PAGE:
DelCol found out about the threats in Achille from another PFLAG parent who sent out a text. It reignited her own worst fears as the parent of a trans child.
“When my child came out to me, my first thought was, ‘Oh my god, world, please don’t hurt my kid,’” says DelCol. “My first fear was for their safety; how they’re going to be treated out in the world.”
One of the state’s best-known transgender residents says she’s reached out to Maddie’s family and to the school district to offer her assistance. Paula Sophia Schonauer, a retired police officer whose coming-out as trans made waves in 2001 at the Oklahoma City Police Department, says that even though Oklahoma’s trans community is small, “it’s a lot larger than most people realize.”
“Trans people are invisible in Oklahoma as far as state law,” says Schonauer. “The state legislature has tried to pass discriminatory legislation against transgender people, but nothing affirming or recognizing transgender rights.”
Schonauer now works as a social worker, but also advocates for transgender visibility and equality with local groups like Freedom Oklahoma, Oklahomans for Equality, and PFLAG. She thinks the majority of Oklahomans — including conservative legislators — are good, “fair-minded” people. But many of them just don’t know enough about trans issues yet.
“One time I was sitting down with a state legislator and told him I was there to advocate for LGBT equality, and he asked what the ‘T’ is for and I said ‘transgender,’” Schonauer says. “He said, ‘oh, well we don’t have transgender people in Oklahoma.’ And I was sitting right in front of him.”
Since she ran for local office in 2014 (losing by just 22 votes), Schonauer has used her visibility and access to legislators to lobby for trans equality.
PFLAG’s Oklahoma City chapter wrote a letter to the Achille school district on Sunday, calling on school leadership to denounce hate violence and directly address the issue with students and parents.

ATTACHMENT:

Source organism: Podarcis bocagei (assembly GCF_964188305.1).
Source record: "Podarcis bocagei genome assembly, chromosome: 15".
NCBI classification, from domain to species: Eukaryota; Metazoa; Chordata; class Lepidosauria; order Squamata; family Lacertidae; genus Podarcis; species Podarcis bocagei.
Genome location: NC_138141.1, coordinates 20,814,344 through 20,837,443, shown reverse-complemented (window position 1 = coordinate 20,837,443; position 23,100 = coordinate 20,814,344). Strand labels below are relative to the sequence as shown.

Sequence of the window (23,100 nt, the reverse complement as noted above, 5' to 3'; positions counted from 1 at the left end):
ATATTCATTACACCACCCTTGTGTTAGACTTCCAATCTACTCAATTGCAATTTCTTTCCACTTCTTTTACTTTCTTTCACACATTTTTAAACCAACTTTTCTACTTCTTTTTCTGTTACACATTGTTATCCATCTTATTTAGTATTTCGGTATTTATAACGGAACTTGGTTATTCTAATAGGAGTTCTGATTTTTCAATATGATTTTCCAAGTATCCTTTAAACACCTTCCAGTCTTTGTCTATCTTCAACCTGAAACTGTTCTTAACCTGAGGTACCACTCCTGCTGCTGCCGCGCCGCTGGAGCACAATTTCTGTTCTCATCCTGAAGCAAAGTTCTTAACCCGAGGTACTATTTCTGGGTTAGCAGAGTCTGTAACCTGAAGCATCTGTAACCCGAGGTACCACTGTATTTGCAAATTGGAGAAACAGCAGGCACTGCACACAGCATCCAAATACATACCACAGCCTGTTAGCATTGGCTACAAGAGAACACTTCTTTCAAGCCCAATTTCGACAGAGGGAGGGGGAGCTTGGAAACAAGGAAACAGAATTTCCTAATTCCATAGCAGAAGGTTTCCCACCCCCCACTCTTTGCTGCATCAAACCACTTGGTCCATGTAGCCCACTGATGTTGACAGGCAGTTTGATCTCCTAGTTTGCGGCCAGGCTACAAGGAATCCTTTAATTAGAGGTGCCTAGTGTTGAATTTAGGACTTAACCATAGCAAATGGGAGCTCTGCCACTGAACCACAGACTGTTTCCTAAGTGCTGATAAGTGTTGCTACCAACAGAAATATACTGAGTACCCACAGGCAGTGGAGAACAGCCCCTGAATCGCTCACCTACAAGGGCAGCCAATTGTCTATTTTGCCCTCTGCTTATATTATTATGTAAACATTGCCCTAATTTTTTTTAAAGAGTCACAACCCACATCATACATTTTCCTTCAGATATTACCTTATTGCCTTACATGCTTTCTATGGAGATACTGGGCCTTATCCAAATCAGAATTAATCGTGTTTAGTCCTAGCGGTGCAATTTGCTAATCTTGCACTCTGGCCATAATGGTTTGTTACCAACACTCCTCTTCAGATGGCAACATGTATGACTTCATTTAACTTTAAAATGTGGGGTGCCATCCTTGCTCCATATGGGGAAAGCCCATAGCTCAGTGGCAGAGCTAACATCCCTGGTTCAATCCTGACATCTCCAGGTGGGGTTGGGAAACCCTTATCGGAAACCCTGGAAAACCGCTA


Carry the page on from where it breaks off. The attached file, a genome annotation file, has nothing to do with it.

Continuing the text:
Oklahoma has seven active PFLAG groups to support the parents, families, and friends of LGBTQ+ youth; besides the Oklahoma City chapter, there are groups in Tulsa, Guthrie, Norman, Stillwater, Talequah, and Yukon. DelCol encouraged concerned parents in Achille — and anyone facing similar issues — to reach out.
“The scary thing for me in that situation is that when people speak up — that’s just the tip of the iceberg. Those are just the people who are speaking up,” says DelCol.
She said if threats like the ones in Achille were directed at her child, “we would be homeschooling.”
While discrimination against transgender people has always existed in Oklahoma, Schonauer says it has notably increased since Trump was elected president in 2016.
“Right after the election, I was filling my tank at a gas station, and someone drove by and called me a freak,” says Schonauer. “And people generally have reported to me more blatant discrimination since then.”
She also says that the growing visibility of trans people, too, has brought on changes.
“It’s been a mixed blessing at times,” says Schonauer. “Greater awareness does have some negative side effects, because it challenges the status quo.”